Recently, the BBC polled a couple hundred critics from around the world to list their top 10 films since 2000. They then compiled into a top 100 composite. Think of it like a re-calibrated Rotten Tomatoes score, with the benefit of hindsight.
The results were surprising, but this time in a good way. I don’t care too much about the rank order since it’s a consolidation of different opinions, but for the most part, the list indeed has films that I’ve always thought were fantastic (while excluding films that I always thought were overly hyped up during the awards season; in fact, quite a few of the films on the list didn’t even get nominated for any Oscars, and not that many on the list were nominated or won Oscars).
I was also surprised to find out that I’ve seen just about every film on this list – in large part thanks to Netflix which at one time or another had these titles available for streaming.
A few highlights:
Really surprised to see IN THE MOOD FOR LOVE ranked that high. I love that film, and yes I knew it was critically acclaimed, but didn’t know so many of the critics loved it *that* much.
MULHOLLAND DRIVE was film that I thought was incredibly underrated at the time of its release. I loved it the first time I saw it. Like quite a number of the films on this list, there’s a surrealist feel to the experience of watching the film that stays with you after the end credits roll.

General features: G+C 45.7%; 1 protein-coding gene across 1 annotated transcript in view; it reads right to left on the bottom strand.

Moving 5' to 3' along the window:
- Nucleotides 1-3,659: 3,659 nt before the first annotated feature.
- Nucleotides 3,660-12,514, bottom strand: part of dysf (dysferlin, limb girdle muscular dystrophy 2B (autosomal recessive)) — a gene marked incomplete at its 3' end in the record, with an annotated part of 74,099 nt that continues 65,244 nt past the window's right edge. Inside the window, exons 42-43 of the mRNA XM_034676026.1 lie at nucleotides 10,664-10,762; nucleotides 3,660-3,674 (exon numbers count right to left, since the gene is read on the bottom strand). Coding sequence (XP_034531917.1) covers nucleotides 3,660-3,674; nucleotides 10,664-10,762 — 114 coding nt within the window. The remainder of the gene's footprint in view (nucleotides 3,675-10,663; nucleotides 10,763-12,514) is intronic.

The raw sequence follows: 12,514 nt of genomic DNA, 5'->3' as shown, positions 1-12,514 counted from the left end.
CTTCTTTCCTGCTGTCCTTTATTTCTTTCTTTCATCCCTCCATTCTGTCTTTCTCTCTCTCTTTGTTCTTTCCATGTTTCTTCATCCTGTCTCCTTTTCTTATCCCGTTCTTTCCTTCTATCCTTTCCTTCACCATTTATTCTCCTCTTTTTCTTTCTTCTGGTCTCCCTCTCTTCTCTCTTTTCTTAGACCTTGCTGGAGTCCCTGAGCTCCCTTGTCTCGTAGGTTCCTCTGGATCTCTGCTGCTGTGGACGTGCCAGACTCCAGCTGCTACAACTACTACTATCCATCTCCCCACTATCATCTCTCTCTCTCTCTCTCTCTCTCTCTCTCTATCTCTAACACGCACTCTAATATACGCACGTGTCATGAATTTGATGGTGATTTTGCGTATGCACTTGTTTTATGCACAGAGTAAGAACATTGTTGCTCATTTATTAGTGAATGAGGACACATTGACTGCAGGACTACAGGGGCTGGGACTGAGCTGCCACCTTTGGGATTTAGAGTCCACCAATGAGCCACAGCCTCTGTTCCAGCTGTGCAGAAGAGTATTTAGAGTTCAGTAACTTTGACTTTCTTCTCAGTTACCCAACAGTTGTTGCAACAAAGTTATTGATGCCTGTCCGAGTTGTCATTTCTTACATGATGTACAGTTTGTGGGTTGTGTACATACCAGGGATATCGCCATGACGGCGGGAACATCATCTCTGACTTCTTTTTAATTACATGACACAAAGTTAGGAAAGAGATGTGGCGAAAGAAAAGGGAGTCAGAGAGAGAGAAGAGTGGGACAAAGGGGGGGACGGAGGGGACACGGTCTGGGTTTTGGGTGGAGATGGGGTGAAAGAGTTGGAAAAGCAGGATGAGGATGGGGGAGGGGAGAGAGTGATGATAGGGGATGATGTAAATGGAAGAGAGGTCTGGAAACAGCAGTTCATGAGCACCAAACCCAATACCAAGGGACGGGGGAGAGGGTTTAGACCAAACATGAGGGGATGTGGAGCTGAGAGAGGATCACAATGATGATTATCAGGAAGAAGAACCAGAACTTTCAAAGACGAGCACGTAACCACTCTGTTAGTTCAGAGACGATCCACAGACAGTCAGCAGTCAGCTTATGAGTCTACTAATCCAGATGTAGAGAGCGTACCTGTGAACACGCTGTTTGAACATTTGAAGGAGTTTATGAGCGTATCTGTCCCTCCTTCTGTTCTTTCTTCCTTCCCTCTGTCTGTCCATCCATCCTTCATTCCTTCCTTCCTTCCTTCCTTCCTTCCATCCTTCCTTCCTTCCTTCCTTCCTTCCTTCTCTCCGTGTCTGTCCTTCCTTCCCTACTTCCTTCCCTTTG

YI YI was another film that I was surprised to see ranked that high. Again I loved the film, but didn’t know others felt the same way.
ZODIAC is one of the best crime thrillers I’d seen in a long time. I saw it in the theaters when it was first released, and it was gripping and creepy. One of those films that I’ve heard on more than one occasion get mentioned as being criminally overlooked, and I wholeheartedly agree.
THE DIVING BELL AND THE BUTTERFLY is another film that I’ve seen multiple times. The use of first person POV from the perspective of the main character (who suffered a stroke and can only communicate through a form of morse code by blinking his eyes) was not only technically brilliant, but really brought you into his world in such a profound and moving way. Beautiful film.
The number of Pixar films though wasn’t surprising when you think about it, but also in a way surprising given how seemingly “high brow”, international and weighty the rest of the titles are (with few exceptions like MAD MAX, which I thought was also one of the best films of 2015). But then again, when you think about it, in terms of execution, they are some of the best films coming out of the US, period (and better than most of the live action films being nominated for awards, and with more lasting impact).
The only gripe I have is that it includes films from the last 5 years (and ideally it should’ve been 10 years). In my view, what makes a film truly great is one that lasts the test of time – the kind of film that once all the media hyperbole has been stripped away, is it still fantastic? Some of those on this list post-2011 very well may do so – BOYHOOD, which I loved, may still be in that list 5-10 years from now, but will it be that high?